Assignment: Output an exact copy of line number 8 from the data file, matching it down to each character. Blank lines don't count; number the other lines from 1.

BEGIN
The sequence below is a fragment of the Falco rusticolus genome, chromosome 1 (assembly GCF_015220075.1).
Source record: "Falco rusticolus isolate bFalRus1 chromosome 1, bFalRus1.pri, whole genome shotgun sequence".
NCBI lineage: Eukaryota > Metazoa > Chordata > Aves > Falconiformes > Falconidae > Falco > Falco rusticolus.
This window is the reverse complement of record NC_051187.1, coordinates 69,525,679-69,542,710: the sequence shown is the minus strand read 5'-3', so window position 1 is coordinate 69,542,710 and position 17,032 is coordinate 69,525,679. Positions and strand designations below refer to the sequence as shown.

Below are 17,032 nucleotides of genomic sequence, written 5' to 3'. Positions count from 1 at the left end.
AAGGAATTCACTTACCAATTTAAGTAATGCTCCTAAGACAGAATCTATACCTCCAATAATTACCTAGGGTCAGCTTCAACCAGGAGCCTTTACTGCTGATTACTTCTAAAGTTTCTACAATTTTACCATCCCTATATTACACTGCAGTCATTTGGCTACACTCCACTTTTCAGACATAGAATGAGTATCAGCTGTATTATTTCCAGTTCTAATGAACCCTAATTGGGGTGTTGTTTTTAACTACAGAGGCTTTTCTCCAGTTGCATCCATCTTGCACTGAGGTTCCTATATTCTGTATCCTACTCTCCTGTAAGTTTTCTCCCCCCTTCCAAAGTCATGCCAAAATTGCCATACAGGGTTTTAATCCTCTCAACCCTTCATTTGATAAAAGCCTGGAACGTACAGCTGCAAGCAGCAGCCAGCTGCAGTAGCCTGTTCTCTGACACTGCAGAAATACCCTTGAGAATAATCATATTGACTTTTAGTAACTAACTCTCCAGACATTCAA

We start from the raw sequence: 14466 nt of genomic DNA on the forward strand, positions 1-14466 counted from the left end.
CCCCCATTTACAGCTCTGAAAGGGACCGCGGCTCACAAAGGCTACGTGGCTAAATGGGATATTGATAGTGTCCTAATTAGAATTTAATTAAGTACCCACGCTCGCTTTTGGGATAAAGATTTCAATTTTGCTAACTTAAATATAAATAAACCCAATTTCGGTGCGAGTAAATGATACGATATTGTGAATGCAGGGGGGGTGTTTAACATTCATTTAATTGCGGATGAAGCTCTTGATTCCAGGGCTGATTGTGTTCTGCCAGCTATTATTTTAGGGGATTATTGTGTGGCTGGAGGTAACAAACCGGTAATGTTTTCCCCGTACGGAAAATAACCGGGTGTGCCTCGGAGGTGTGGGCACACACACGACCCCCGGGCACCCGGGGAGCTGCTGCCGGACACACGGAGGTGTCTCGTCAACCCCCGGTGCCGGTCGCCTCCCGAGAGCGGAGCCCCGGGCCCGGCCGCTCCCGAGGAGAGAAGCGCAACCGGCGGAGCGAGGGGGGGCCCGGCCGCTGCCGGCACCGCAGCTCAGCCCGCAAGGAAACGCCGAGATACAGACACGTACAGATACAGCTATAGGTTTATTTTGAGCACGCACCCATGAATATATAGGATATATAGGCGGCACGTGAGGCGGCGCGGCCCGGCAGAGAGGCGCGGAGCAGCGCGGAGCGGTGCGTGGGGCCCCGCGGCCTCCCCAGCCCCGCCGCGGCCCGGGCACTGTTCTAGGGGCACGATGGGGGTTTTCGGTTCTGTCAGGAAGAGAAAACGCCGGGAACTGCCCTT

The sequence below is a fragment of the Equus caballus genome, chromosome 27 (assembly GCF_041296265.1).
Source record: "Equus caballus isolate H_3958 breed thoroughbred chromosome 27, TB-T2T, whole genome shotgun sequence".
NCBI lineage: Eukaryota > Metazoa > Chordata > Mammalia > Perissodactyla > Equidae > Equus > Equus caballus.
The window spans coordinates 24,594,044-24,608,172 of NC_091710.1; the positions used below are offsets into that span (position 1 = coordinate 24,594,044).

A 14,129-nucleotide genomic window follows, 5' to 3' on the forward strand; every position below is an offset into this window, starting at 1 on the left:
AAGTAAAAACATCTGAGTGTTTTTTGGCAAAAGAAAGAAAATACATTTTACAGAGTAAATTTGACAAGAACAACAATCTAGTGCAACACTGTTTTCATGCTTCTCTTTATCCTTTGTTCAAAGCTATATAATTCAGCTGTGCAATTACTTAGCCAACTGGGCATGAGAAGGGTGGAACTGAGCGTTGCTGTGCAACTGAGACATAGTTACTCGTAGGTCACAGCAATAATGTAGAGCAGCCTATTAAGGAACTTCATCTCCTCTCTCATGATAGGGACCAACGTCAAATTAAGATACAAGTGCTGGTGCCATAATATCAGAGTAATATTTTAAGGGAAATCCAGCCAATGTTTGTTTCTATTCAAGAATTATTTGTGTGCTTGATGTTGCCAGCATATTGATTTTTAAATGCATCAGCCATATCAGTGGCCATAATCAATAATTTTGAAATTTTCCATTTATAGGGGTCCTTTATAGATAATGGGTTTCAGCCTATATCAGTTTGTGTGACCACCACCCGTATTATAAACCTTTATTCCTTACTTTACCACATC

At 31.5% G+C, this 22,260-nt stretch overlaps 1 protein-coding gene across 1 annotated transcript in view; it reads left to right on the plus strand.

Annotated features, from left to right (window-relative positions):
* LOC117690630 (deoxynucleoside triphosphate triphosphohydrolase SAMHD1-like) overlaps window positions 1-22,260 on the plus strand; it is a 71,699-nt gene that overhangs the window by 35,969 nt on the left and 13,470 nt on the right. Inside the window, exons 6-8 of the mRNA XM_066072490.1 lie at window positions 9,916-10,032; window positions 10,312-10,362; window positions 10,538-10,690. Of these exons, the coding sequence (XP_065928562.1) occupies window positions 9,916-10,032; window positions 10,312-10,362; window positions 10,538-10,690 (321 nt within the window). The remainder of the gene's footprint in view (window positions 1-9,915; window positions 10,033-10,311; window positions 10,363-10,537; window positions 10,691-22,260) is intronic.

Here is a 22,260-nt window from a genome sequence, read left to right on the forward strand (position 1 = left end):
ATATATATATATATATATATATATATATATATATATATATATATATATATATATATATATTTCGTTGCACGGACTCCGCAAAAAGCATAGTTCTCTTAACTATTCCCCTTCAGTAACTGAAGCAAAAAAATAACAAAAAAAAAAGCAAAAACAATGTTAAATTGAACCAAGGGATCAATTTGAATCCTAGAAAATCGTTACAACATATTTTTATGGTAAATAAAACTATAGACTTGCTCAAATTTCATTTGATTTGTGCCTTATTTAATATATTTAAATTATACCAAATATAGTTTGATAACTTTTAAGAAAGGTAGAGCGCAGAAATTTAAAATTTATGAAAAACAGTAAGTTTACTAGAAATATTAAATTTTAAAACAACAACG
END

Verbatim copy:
CCCCCATTTACAGCTCTGAAAGGGACCGCGGCTCACAAAGGCTACGTGGCTAAATGGGATATTGATAGTGTCCTAATTAGAATTTAATTAAGTACCCACGCTCGCTTTTGGGATAAAGATTTCAATTTTGCTAACTTAAATATAAATAAACCCAATTTCGGTGCGAGTAAATGATACGATATTGTGAATGCAGGGGGGGTGTTTAACATTCATTTAATTGCGGATGAAGCTCTTGATTCCAGGGCTGATTGTGTTCTGCCAGCTATTATTTTAGGGGATTATTGTGTGGCTGGAGGTAACAAACCGGTAATGTTTTCCCCGTACGGAAAATAACCGGGTGTGCCTCGGAGGTGTGGGCACACACACGACCCCCGGGCACCCGGGGAGCTGCTGCCGGACACACGGAGGTGTCTCGTCAACCCCCGGTGCCGGTCGCCTCCCGAGAGCGGAGCCCCGGGCCCGGCCGCTCCCGAGGAGAGAAGCGCAACCGGCGGAGCGAGGGGGGGCCCGGCCGCTGCCGGCACCGCAGCTCAGCCCGCAAGGAAACGCCGAGATACAGACACGTACAGATACAGCTATAGGTTTATTTTGAGCACGCACCCATGAATATATAGGATATATAGGCGGCACGTGAGGCGGCGCGGCCCGGCAGAGAGGCGCGGAGCAGCGCGGAGCGGTGCGTGGGGCCCCGCGGCCTCCCCAGCCCCGCCGCGGCCCGGGCACTGTTCTAGGGGCACGATGGGGGTTTTCGGTTCTGTCAGGAAGAGAAAACGCCGGGAACTGCCCTT